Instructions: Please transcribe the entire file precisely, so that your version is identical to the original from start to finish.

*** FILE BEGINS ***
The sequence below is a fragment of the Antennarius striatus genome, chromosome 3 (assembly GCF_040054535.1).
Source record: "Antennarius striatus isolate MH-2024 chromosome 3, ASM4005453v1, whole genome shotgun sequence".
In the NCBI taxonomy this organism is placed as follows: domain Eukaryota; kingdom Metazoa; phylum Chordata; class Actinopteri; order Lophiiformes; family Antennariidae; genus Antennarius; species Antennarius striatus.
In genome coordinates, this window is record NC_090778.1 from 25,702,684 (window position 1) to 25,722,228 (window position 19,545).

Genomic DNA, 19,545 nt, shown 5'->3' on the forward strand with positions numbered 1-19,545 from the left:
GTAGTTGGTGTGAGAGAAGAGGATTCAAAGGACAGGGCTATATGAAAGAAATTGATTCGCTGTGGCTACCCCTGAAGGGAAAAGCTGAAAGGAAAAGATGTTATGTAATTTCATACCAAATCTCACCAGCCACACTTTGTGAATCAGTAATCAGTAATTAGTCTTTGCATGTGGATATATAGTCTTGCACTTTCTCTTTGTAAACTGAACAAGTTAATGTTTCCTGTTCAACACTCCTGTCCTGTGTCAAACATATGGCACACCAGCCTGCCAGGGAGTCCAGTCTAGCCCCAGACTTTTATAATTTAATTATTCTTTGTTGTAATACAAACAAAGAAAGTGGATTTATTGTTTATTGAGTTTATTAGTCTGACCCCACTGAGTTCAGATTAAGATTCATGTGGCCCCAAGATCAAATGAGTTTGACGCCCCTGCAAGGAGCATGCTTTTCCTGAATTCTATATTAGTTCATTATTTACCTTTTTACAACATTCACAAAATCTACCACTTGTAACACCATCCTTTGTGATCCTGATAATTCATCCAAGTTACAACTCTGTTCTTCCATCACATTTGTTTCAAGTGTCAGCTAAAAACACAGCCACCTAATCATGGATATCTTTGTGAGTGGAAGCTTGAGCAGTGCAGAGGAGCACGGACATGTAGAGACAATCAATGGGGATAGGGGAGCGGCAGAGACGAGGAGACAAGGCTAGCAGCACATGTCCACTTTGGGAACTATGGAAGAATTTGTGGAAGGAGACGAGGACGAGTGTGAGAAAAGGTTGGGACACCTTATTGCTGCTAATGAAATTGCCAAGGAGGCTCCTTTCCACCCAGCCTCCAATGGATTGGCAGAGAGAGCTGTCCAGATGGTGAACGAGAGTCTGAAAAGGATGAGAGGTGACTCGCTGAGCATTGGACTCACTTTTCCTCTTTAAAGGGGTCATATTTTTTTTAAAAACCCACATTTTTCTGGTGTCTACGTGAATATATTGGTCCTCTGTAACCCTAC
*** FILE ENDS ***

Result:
The sequence below is a fragment of the Antennarius striatus genome, chromosome 3 (assembly GCF_040054535.1).
Source record: "Antennarius striatus isolate MH-2024 chromosome 3, ASM4005453v1, whole genome shotgun sequence".
In the NCBI taxonomy this organism is placed as follows: domain Eukaryota; kingdom Metazoa; phylum Chordata; class Actinopteri; order Lophiiformes; family Antennariidae; genus Antennarius; species Antennarius striatus.
In genome coordinates, this window is record NC_090778.1 from 25,702,684 (window position 1) to 25,722,228 (window position 19,545).

Genomic DNA, 19,545 nt, shown 5'->3' on the forward strand with positions numbered 1-19,545 from the left:
GTAGTTGGTGTGAGAGAAGAGGATTCAAAGGACAGGGCTATATGAAAGAAATTGATTCGCTGTGGCTACCCCTGAAGGGAAAAGCTGAAAGGAAAAGATGTTATGTAATTTCATACCAAATCTCACCAGCCACACTTTGTGAATCAGTAATCAGTAATTAGTCTTTGCATGTGGATATATAGTCTTGCACTTTCTCTTTGTAAACTGAACAAGTTAATGTTTCCTGTTCAACACTCCTGTCCTGTGTCAAACATATGGCACACCAGCCTGCCAGGGAGTCCAGTCTAGCCCCAGACTTTTATAATTTAATTATTCTTTGTTGTAATACAAACAAAGAAAGTGGATTTATTGTTTATTGAGTTTATTAGTCTGACCCCACTGAGTTCAGATTAAGATTCATGTGGCCCCAAGATCAAATGAGTTTGACGCCCCTGCAAGGAGCATGCTTTTCCTGAATTCTATATTAGTTCATTATTTACCTTTTTACAACATTCACAAAATCTACCACTTGTAACACCATCCTTTGTGATCCTGATAATTCATCCAAGTTACAACTCTGTTCTTCCATCACATTTGTTTCAAGTGTCAGCTAAAAACACAGCCACCTAATCATGGATATCTTTGTGAGTGGAAGCTTGAGCAGTGCAGAGGAGCACGGACATGTAGAGACAATCAATGGGGATAGGGGAGCGGCAGAGACGAGGAGACAAGGCTAGCAGCACATGTCCACTTTGGGAACTATGGAAGAATTTGTGGAAGGAGACGAGGACGAGTGTGAGAAAAGGTTGGGACACCTTATTGCTGCTAATGAAATTGCCAAGGAGGCTCCTTTCCACCCAGCCTCCAATGGATTGGCAGAGAGAGCTGTCCAGATGGTGAACGAGAGTCTGAAAAGGATGAGAGGTGACTCGCTGAGCATTGGACTCACTTTTCCTCTTTAAAGGGGTCATATTTTTTTTAAAAACCCACATTTTTCTGGTGTCTACGTGAATATATTGGTCCTCTGTAACCCTAC